1. Wreybies
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    Wreybies The Ops Pops Operations Manager Staff Contest Administrator Supporter Contributor

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    The eeeevil dangers of magic.

    Discussion in 'The Lounge' started by Wreybies, Jul 14, 2009.

    Good morning evil kiddies!

    [​IMG]

    Linda is on vacation. Forever! I threw her into the evil volcano on my secret evil island.

    Today’s question to ponder is why the use of magic is always made into such a no-no by television and movies. I mean really people, throw me a bone here! If I had magic powers, I would be using them every day! And I’m sure you can guess what I would be using them for! Evil!

    Think about it:

    Harry Potter ~ Never to use magic in the world of muggles.

    I Dream of Jeannie ~ Major Healey kept that poor girl in a bottle and never let her use her magic.

    Bewitched ~ Poor Samantha! Both of her Darrin’s wanted her to be a simple mortal woman. Fools!

    Charmed ~ Prue was such a prude about using her powers!


    So, other than the obvious makes for better story lines, why this particular plot device in the world of magic on the small screen?


    I’ll check back in after I have fed the evil flying ninja piranhas. Little darlings!
     
  2. Cogito
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    Cogito Former Mod, Retired Supporter Contributor

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    Simple - if you give a character power without consequences, you can't make stories.

    Every advantage must have a compensatory disadvantage.
     
  3. Acglaphotis
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    Acglaphotis Contributing Member

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    Because it's harder to make up a world where people can freely use magic than one where they have to hide it.
     
  4. Anders Backlund
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    Anders Backlund Contributing Member

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    To be honest, I don't like this trope very much. Magic is magic: it's not good or bad, some magicians just choose to use it for good or bad reasons.

    I intensely dislike the idea that magic comes with a kind of built-in karma system that enforces moral rules on the magicians. In my writing, a common theme is that possessing magic is no different from owning a gun, or being really strong. How it's used is entirely up to the sense of responsibility of that character.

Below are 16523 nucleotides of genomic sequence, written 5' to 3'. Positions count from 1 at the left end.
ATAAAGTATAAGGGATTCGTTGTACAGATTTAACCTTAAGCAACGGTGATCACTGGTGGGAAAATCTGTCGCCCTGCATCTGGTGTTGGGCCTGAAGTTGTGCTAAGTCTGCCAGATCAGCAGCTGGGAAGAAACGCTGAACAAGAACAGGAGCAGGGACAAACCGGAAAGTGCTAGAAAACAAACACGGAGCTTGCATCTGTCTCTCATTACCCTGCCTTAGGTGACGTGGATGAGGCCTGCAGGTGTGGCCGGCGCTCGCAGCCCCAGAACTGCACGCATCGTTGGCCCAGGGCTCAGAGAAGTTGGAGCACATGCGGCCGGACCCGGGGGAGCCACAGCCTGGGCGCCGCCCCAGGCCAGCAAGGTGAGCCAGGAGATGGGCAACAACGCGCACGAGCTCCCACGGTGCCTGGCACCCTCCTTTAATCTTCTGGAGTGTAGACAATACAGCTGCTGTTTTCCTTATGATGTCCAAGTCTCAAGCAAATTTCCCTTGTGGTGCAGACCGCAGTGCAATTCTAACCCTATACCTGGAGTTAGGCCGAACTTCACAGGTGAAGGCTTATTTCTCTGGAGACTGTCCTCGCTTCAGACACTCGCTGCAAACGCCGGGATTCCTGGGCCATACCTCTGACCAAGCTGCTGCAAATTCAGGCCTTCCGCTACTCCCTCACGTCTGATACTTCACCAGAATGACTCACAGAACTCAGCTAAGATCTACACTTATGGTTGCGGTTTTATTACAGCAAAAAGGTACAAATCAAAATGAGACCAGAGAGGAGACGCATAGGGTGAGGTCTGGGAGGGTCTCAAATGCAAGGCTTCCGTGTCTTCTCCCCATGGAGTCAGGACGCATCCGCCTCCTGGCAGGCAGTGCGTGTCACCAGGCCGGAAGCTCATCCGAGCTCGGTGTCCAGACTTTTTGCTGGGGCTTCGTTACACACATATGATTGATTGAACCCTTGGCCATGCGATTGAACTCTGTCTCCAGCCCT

As for the Masquerade thing, I don't mind magicians staying hidden if they have a good, legitimate reason to do so. I don't like it when it's handwaved away with something about "regular people wouldn't understand" or whatever.

    I don't really agree with that. "Power" is pretty relative: compared to a small child, an adult is "powerful."

    That doesn't mean I have to give my adult characters compensatory disadvantages when dealing with children.
     
  5. Wreybies
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    Wreybies The Ops Pops Operations Manager Staff Contest Administrator Supporter Contributor

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    Now, I do hope you realized that my inclusion of Dr Evil was just a bit of ironic fun, yes...?

    I was a practicing Wiccan for a number of years. None of those years do I regret.
     
  6. Rumpole40k
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    Rumpole40k Banned

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    care to elaborate Wrey?
     
  7. Wreybies
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    Wreybies The Ops Pops Operations Manager Staff Contest Administrator Supporter Contributor

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    I had just left the Air Force, Wicca was big, there was a coven in Palm Bay just south of where Ilived called The Church of the Iron Oak.

    I was feeling a bit lost, no longer having the Air Force as a defining thing in my life.
     
  8. marina
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    marina Contributing Member Contributor

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    Notice how smoothly he adds that bit about Wiccanism? I think this is part of Wrey's evil plot...to convert us to the Wiccan ways ;D
     
  9. Rumpole40k
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    Rumpole40k Banned

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    and now you have the forums!
     
  10. Anders Backlund
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    Anders Backlund Contributing Member

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    Actually, it was the thread title that got to me.

    Good for you! [​IMG]
     
  11. Wreybies
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    Wreybies The Ops Pops Operations Manager Staff Contest Administrator Supporter Contributor

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    I'll get you and your little dog too! XD

    [​IMG]
     
  12. marina
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    marina Contributing Member Contributor

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    No, no....not my little dog!

    Here, have a nice cup of water instead.


    [​IMG]
     
  13. afinemess